If you are employed by a relatively new nonprofit that has grown steadily since its founding, congratulations: you are on the path to success. You established your board, vision and mission statements, engaged an initial group of donors, hired your core staff and created community impact through your programming. What’s the next step? In a word: VOLUNTEERS.
Besides financial contributions, the gifts of time and talent are the most important donations that supporters can make to your organization. Volunteers can increase workplace efficiency, reduce overhead by saving payroll dollars and serve as community advocates for your organization if leveraged correctly.
If that sounds good to you, get started on your volunteer program today. Build a vibrant volunteer program by following these essential guidelines:
Establish clear roles and expectations. Begin by outlining the different roles a volunteer might take on. Volunteer activities may be skill-based, task-based, or a mixture of the two. Survey those interested in volunteering to find out the ways they envision helping your organization. Then outline your organizational expectations: how long each shift will be, how many shifts are required in a given time period to be considered active (if any), and what the process for schedule changes will be.
Gather your resources. Take stock of the resources you will need to execute a successful volunteer program. First, and most importantly, make sure you have the support of your team. Staff members inevitably will interact or supervise volunteers for large events or initiatives, so their support is crucial. Confirm that there is room in the budget to print training materials.
Define volunteer intake and training processes. Have you ever heard of the phrase “Keep It Simple, Stupid,” or “K-I-S-S Method?” That rule of thumb applies here. Make it simple for people to become volunteers with your organization. Be transparent about the application process and any required training. Provide training materials or consent forms for additional requirements like background checks or liability waivers at the beginning of the application process so that potential volunteers feel informed and supported by your organization.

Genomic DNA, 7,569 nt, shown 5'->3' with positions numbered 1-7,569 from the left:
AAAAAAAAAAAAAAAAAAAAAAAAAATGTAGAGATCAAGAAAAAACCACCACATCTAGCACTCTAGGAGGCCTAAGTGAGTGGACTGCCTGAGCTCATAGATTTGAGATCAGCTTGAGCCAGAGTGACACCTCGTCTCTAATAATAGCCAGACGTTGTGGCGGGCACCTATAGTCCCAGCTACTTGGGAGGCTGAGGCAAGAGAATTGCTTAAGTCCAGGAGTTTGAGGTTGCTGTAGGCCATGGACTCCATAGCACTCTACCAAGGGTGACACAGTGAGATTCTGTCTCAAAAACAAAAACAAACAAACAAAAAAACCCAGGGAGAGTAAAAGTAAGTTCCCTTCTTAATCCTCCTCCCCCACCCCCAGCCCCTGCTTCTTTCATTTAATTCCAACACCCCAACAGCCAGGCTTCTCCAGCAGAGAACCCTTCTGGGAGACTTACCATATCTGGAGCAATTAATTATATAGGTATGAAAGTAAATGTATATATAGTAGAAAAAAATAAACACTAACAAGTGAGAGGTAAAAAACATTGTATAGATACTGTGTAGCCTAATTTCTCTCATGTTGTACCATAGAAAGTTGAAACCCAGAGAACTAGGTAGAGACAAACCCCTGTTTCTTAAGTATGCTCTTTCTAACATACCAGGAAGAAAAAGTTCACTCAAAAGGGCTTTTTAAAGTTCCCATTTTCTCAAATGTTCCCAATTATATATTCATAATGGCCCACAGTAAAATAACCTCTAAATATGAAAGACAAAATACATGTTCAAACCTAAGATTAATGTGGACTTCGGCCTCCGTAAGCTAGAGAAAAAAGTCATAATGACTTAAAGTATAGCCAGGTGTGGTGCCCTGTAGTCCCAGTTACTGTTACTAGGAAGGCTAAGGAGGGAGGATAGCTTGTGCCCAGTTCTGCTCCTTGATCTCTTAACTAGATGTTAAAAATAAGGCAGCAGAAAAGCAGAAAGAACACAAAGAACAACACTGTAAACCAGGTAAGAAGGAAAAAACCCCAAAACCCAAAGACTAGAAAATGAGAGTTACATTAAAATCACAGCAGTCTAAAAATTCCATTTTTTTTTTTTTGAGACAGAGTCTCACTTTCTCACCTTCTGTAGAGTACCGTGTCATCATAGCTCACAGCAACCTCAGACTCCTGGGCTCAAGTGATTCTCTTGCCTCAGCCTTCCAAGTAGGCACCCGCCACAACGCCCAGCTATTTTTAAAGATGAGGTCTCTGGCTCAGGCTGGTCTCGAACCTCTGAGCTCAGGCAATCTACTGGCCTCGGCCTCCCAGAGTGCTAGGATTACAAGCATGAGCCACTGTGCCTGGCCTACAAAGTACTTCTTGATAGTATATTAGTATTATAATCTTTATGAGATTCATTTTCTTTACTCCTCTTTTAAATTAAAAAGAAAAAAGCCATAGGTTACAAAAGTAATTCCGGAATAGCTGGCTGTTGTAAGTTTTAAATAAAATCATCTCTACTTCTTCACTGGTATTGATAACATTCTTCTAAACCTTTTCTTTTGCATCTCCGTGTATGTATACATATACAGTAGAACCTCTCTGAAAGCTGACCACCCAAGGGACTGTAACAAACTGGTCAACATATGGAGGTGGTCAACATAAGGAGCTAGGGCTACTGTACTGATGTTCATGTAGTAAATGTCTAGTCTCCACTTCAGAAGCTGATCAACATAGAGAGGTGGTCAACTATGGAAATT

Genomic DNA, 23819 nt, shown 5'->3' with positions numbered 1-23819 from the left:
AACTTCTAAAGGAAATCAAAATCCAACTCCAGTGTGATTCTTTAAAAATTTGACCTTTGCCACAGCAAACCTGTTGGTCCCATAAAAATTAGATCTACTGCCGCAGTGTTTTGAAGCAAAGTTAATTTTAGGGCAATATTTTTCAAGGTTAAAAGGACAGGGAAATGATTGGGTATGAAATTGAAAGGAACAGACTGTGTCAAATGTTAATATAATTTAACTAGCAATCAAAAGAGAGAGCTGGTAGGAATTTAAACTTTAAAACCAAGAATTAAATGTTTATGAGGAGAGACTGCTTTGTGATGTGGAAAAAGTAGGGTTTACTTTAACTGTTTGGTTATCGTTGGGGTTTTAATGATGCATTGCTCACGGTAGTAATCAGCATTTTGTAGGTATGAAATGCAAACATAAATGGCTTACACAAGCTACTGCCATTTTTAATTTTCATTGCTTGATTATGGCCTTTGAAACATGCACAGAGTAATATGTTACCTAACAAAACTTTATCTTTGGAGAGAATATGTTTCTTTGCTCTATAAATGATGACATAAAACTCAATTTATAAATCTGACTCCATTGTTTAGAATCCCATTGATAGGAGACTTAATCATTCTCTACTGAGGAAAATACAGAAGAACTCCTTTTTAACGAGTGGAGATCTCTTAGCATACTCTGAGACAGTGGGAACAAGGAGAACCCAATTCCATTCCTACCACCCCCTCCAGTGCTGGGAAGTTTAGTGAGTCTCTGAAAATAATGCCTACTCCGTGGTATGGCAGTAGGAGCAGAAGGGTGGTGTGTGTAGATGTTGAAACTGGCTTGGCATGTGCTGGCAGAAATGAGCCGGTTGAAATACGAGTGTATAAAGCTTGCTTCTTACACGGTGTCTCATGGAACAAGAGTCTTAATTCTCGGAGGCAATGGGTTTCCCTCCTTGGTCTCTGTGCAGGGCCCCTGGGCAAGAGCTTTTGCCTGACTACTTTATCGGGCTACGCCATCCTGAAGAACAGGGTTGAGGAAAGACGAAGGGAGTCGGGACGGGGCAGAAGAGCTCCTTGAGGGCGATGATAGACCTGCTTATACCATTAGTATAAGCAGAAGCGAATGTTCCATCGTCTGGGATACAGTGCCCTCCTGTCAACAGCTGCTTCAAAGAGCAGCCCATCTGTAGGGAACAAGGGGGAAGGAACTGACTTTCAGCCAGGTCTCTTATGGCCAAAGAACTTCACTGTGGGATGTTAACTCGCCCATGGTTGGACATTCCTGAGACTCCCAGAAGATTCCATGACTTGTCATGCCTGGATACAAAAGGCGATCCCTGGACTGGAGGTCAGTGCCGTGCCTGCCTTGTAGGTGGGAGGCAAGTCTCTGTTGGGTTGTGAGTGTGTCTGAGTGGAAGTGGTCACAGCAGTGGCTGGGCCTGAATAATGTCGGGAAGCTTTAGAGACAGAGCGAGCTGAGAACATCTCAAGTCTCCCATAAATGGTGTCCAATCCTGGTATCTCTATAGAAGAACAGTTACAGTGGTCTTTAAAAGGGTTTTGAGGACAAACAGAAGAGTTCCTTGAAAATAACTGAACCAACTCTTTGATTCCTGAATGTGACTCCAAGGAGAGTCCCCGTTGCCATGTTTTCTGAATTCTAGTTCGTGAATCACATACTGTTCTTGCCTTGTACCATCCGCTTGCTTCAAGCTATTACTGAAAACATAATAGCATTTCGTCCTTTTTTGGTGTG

Recruit, Recruit, Recruit. For volunteer recruitment, a multi-pronged strategy works best. Print flyers and advertise the volunteer opportunities on community message boards. Request that the volunteer program be included on your website and in the social media strategy for your organization. Create profiles and upload volunteer opportunities on partner sites like the RSVP program, Volunteer Match or front facing pages created in Charityproud.
Set goals and track progress. Create goals for the initial recruitment and implementation phases of the program. Assign metrics for everything from the number of volunteers to retention rates at benchmark times (think 90 days, 6 months and 1 year). Take an annual satisfaction survey of your volunteer corps and make adjustments to the program when you identify trouble spots in the volunteer experience.
There is no secret magic to successful volunteer programs, only thoughtful planning and execution. Establish a clear path for volunteers to follow, offer a simple onboarding processes and evaluate the program regularly to cultivate a program that volunteers want to be a part of and are proud to share with others.
Katie Norris, Client Account Manager